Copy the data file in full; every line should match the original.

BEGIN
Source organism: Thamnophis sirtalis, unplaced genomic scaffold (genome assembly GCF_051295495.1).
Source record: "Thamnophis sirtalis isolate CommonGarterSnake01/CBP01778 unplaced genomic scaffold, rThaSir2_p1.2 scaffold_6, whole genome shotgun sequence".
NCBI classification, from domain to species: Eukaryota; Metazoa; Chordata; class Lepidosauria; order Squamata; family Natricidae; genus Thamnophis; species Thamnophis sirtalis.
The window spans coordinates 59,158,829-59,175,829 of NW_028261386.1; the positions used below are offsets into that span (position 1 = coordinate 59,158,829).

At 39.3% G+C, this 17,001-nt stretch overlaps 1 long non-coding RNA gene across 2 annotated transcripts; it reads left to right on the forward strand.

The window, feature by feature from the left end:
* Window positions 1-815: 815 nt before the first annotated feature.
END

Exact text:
Source organism: Thamnophis sirtalis, unplaced genomic scaffold (genome assembly GCF_051295495.1).
Source record: "Thamnophis sirtalis isolate CommonGarterSnake01/CBP01778 unplaced genomic scaffold, rThaSir2_p1.2 scaffold_6, whole genome shotgun sequence".
NCBI classification, from domain to species: Eukaryota; Metazoa; Chordata; class Lepidosauria; order Squamata; family Natricidae; genus Thamnophis; species Thamnophis sirtalis.
The window spans coordinates 59,158,829-59,175,829 of NW_028261386.1; the positions used below are offsets into that span (position 1 = coordinate 59,158,829).

At 39.3% G+C, this 17,001-nt stretch overlaps 1 long non-coding RNA gene across 2 annotated transcripts; it reads left to right on the forward strand.

The window, feature by feature from the left end:
* Window positions 1-815: 815 nt before the first annotated feature.